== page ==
The Emerging Corporate Data Center Challenge: How to Embrace the Service Provider Model

The IT world is moving toward a service delivery model.good customer said something recently that really got my attention:

IT infrastructure is moving quickly toward becoming delivered through a service model. Machines are becoming virtual running in secure data centers on large, partitionable machines.  Self-provisioned virtual IT resources are the key to success for a service model, which requires all aspects of the physical hardware to be abstracted or partitioned with permissions and given only to a tenant of the service.

– Eric Miller, CEO, Genesis Hosting

That is certainly a tall order, but underpinning this direction is the value to both end users and IT infrastructure providers of the self-service model of operations. The commercial service provider market, for example, Amazon S3, has used this model to successfully enable thousands upon thousands of organizations to buy IT services whether server, storage or networking on a “per drink” basis.

As end user organizations consider what the right solution is for them, I would like to offer a few questions to help identify the best means by which long term value and resiliency can be achieved:

·         Which architecture best supports these solutions?

·         What are the implications of self-service for product features and function?

·         What are the technical and management implications of a self-service based hosting model wherein the IaaS provider performs all           provisioning, configuration and management of virtualized IT resources?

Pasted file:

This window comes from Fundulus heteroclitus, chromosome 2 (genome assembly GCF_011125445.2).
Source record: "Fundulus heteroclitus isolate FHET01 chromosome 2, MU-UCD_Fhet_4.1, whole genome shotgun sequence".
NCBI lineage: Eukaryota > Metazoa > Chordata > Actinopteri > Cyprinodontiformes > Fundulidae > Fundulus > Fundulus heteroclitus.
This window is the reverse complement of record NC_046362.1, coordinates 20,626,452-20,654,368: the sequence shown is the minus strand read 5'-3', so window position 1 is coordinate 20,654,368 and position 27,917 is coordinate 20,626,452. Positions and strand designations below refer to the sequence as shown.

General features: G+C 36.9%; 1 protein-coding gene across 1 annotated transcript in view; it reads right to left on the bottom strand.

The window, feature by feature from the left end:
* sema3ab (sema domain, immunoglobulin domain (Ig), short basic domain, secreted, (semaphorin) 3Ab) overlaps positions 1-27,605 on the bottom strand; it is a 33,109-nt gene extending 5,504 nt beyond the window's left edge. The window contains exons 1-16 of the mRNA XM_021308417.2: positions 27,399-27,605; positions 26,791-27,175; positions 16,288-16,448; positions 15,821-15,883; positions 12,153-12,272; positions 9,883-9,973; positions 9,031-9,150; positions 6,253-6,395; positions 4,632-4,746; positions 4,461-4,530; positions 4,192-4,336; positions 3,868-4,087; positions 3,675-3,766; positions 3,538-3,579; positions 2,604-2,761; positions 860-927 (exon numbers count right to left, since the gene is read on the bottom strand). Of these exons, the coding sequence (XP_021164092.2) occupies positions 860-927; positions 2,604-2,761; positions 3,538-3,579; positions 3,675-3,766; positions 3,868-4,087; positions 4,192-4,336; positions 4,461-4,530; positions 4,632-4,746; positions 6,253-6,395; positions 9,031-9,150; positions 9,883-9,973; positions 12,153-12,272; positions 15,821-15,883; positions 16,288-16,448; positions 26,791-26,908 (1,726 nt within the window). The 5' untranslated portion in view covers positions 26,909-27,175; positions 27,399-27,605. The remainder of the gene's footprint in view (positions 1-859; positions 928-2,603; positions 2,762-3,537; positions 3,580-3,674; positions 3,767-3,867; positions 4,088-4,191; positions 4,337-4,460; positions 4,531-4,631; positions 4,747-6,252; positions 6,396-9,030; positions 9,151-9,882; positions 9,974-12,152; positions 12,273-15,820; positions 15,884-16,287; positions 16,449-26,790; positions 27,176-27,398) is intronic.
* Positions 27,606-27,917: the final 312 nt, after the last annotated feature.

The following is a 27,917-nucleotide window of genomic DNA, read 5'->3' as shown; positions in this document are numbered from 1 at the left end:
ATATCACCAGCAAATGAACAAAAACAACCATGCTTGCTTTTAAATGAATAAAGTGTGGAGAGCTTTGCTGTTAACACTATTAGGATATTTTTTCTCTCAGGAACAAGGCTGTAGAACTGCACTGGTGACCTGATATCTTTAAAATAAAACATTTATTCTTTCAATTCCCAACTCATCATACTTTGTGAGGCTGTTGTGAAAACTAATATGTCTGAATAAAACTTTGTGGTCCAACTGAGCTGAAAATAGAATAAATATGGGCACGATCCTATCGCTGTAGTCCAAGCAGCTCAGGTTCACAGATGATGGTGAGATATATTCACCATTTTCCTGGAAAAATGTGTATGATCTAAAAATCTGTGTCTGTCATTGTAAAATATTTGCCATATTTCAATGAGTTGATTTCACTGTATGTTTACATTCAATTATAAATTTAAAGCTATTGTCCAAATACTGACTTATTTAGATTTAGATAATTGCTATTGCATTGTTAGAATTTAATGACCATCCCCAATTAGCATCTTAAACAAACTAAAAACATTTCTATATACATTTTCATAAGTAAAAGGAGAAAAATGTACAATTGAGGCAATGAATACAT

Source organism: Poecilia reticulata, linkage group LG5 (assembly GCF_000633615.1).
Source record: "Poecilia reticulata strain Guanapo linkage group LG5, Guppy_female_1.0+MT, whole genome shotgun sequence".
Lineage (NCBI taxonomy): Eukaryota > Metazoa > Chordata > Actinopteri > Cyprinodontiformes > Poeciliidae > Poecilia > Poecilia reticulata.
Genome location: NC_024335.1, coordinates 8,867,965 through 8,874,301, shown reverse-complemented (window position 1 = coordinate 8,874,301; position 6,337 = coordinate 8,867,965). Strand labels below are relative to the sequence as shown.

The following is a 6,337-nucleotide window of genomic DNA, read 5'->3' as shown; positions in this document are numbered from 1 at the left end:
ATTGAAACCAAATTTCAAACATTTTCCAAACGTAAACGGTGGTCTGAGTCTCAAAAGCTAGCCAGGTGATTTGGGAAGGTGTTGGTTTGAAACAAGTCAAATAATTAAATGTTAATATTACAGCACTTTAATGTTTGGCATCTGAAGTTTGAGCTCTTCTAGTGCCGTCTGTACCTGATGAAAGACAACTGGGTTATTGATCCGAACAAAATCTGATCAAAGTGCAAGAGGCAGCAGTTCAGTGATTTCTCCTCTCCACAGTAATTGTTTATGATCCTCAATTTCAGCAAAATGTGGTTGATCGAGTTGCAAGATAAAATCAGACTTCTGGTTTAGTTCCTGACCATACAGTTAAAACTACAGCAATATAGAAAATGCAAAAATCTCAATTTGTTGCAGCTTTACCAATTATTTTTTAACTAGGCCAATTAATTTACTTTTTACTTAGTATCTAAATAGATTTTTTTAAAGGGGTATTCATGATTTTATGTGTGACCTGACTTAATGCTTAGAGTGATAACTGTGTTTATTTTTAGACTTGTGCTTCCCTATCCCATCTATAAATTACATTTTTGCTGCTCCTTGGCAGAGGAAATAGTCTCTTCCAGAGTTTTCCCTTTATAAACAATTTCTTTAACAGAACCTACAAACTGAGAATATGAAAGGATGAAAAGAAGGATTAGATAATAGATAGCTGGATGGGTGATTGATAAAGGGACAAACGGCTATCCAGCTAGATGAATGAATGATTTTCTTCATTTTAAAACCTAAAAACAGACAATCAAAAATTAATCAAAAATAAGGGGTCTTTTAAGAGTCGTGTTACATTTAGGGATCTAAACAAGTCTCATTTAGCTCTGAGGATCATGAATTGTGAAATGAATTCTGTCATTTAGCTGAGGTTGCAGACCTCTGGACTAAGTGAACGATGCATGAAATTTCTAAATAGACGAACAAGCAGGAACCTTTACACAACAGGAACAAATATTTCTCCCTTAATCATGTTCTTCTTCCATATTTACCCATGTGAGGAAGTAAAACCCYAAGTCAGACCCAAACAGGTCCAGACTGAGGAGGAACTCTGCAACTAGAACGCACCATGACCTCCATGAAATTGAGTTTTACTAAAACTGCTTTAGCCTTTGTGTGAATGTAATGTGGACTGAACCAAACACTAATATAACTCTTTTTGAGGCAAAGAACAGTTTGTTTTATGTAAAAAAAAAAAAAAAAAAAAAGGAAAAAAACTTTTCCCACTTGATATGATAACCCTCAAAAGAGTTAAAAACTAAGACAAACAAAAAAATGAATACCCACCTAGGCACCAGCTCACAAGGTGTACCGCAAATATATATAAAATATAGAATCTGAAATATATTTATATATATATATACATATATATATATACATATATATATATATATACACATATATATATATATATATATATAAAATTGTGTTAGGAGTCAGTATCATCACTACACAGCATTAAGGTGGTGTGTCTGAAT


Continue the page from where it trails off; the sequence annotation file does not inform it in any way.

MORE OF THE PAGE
A key driver in the on-going transformation of IT infrastructure is how to maintain resiliency in the face of the broad range of customers that need to be  supported while ensuring long-term cost efficiency.

OpenFlow Happenings: join us to learn about this transformative technology

 

Awareness of the benefits of OpenFlow continues to grow, and the ProgrammableFlow team will be making a number of appearances in the next few weeks to participate in the discussion.  We would love to have you join us.

First off, take a moment to follow our new Twitter handle at www.twitter.com/NEC_OpenFlow.

Samrat GangulyLive this week from where it all began – the Clean Slate Program, in conjunction with the Open Networking Foundation (ONF) hosted the Open Networking Summit 2011, October 17-19 at Stanford.  The sold-out program featured tutorials on OpenFlow/SDN for engineers, and NEC’s Chief Network Architect, Samrat Ganguly, was a featured speaker on Tuesday, from 2 p.m. to 3:30pm, on the topic of “Redefining Network Virtualization for Cloud and Datacenter Networks with OpenFlow”.  NEC and IBM demonstrated how OpenFlow can be used to build high performance, open, data center fabrics.  The ProgrammableFlow switch and controller were featured in a number of other demonstrations.